A Chat with Rae Carson

Jan 11, 2012

By Lisa T. Bergren

If you caught my review of The Girl of Fire & Thorns, you’ll know I was pretty captured by Rae’s story. So I thought I’d use my authorial superpowers to reach out to her and ask her some questions (okay, so I just emailed her). Here’s our chat:

There’s a vaguely Spanish feel to your fantasy world. If that’s right, why’d you choose Spain as a “lead” for landscape, language, names, etc? Have you been there before? And if it wasn’t Spain that inspired you, where did you draw your inspiration from?

Good observation! Yes, I took inspiration from historical Spanish Morocco. At the southern tip of Spain/northern tip of Africa, there’s this amazing marriage of culture and architecture and food. I was learning to speak Spanish at the time, and I knew I wanted a desert-based fantasy, so Spanish Morocco seemed the way to go.

Did you get to go to Morocco to research?

I did all my research via Internet. I love living in the future!

Me, too. But someday I want to GO there; reading about a rich locale always whets my appetite to see it for myself.


I was amazed at the amount of faith and religion in this book. What’s your own religious background?

I realize I’m taking a risk to say this to your audience, but I am not a religious person. I do, however, believe strongly that religion is a prime mover of history. In the U.S., 83% of the population affiliates with some kind of denomination. Of those, the vast majority are monotheists. It occurred to me that faith is an incredibly important part of the coming-of-age experience for a lot of teens. Why, then, don’t we find this experience explored more in teen literature? Or if we do, why are religious people so often portrayed as evil or crazy?

I decided that, in a world that showcases jihads and honor killings and church schisms right along with “See You At The Pole” and masterworks of religious-inspired art and CCM, that teens need more stories of kids coming to terms with their own beliefs while being hit with conflicting views from all sides. And they need those stories to be respectful and empathetic of their journey, not contemptuous or condemning of it.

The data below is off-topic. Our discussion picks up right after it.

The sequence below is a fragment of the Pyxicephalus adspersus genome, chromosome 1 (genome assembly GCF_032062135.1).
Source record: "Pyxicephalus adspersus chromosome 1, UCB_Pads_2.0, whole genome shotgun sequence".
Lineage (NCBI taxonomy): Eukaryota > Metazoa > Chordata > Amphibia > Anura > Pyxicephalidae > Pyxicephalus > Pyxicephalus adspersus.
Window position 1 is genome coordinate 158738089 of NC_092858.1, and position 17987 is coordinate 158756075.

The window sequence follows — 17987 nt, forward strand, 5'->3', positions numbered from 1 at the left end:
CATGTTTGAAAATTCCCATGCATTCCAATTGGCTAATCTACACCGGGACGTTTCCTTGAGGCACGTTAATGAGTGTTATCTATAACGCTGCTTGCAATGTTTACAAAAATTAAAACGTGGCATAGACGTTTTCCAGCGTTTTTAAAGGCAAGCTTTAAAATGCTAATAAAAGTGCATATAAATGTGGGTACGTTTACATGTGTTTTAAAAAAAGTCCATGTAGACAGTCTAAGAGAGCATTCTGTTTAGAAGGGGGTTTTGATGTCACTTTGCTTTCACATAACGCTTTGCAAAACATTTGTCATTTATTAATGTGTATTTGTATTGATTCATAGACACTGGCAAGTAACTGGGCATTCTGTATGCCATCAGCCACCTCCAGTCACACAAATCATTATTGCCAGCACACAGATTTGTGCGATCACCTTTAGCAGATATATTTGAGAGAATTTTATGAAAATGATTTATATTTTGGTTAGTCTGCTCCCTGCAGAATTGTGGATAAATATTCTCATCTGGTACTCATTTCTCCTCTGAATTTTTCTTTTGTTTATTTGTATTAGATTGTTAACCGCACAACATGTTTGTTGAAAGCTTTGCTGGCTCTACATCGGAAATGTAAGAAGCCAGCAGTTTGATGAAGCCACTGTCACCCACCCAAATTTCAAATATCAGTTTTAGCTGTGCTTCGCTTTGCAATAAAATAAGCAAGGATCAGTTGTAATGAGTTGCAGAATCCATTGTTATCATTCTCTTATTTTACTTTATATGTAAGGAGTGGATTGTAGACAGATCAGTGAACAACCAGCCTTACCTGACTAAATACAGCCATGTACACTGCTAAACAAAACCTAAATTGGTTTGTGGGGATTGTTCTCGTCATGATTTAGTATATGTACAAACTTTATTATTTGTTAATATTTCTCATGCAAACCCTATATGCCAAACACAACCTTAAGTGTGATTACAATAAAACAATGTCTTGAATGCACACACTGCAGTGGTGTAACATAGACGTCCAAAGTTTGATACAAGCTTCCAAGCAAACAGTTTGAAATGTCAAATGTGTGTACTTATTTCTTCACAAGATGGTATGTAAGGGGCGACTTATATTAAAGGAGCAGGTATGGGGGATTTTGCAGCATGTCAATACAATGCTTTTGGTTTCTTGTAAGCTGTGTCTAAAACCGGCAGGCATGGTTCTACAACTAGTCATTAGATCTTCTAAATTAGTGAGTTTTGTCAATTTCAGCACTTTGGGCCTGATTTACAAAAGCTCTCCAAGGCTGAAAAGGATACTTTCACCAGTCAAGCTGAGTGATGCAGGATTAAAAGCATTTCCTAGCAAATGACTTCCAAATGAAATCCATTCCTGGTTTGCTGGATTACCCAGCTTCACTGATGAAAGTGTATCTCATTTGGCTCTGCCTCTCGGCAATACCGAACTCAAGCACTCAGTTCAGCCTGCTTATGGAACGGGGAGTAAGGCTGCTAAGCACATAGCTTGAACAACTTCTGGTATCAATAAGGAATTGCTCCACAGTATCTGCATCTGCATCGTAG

We who practice our faith really appreciate that! But, hmmm…the fact that you’re not religious fascinates me, because a lot of what your heroine experiences, I could totally correlate with my own spiritual experiences. God’s urgings and warnings often feel like you describe when Elisa is feeling her “godstone” react–placed symbolically in her gut. How did you write that if you haven’t experienced it yourself?

Authors do this sort of thing all the time. Stephen King, for instance, makes me genuinely terrified–but I doubt he’s ever actually been chased by a mallet-bearing psychopath through a haunted hotel. It’s an author’s job to get inside the characters’ heads and offer up an authentic experience! It makes me so very happy that those moments resonated with truth for you.

Interesting. Someday I’d love to chat more about that. 🙂  Tell me…what did you learn, personally, through following Elisa on her journey?

I learned how very much I have to learn about writing, for one. I also learned that, like with Elisa, determination is often the key to success. My publication journey was fraught with obstacles!

What was behind you making our heroine a little pudgy with a serious taste for good food?

I was dating this guy who was obsessed with my appearance. He knew I would be the perfect girl for him—so long as I dropped about 5 lbs. Whenever I reached for seconds, he would say, “Are you sure you want to eat that?” I was a trim, athletic size 6 at the time. His standard of beauty was unrealistic and devastating.

After I broke up with him, I spent a day eating ice cream (Ben & Jerry’s chocolate chip cookie dough) and thinking about the qualities I admire in my girl friends. “Skinny” was not on that list of qualities. So I jotted down the fictitious diary entry of an overweight, foody princess who was destined to save the world with smarts and compassion and determination.

I adore an imperfect-looking heroine, when readers tend to like the perfect. That was super brave of you! Also brave of you? The one major I-Can’t-Believe-She-Just-Did-That scene. Avoiding spoilers, did you think twice about carrying through with it? What made you decide to move ahead?

I knew from the very beginning that XXX was going to die. I have an uncle who is a Viet Nam vet, and I felt it would be dishonoring to him and to all the people in the world who risk their lives in war to not acknowledge war’s tremendous personal cost. It was also important to me that Elisa experience loss and consequences for the decisions she makes. It ultimately makes her a stronger person to know that she can survive anything.

Agreed. But man, I cried! What scene made you weep as you wrote it? (Pg #)

Right after XXX dies, there’s a moment on page 337, when a girl who has shown Elisa nothing but contempt is the one to comfort her. It’s a major turning point in their relationship that signals forgiveness and acceptance, and for some reason, it felt even more poignant to me than XXX’s death.

It was powerful! What scene made you so excited you could barely stay in the chair as you wrote it? (Pg #)

I had sooo much fun writing the sandstorm scene starting on page 162. It felt like writing a set piece for a blockbuster action movie. I keep telling myself that one of these days I’m going to write a book that’s nonstop action—just for the fun of it.

That was a good one! Among many others…thanks for stopping by my blog to answer my questions, Rae. I appreciate it. And I look forward to your next book!

For more on Rae, check out her web site, RaeCarson.com.

Book 2, Crown of Embers, releases in September 2012.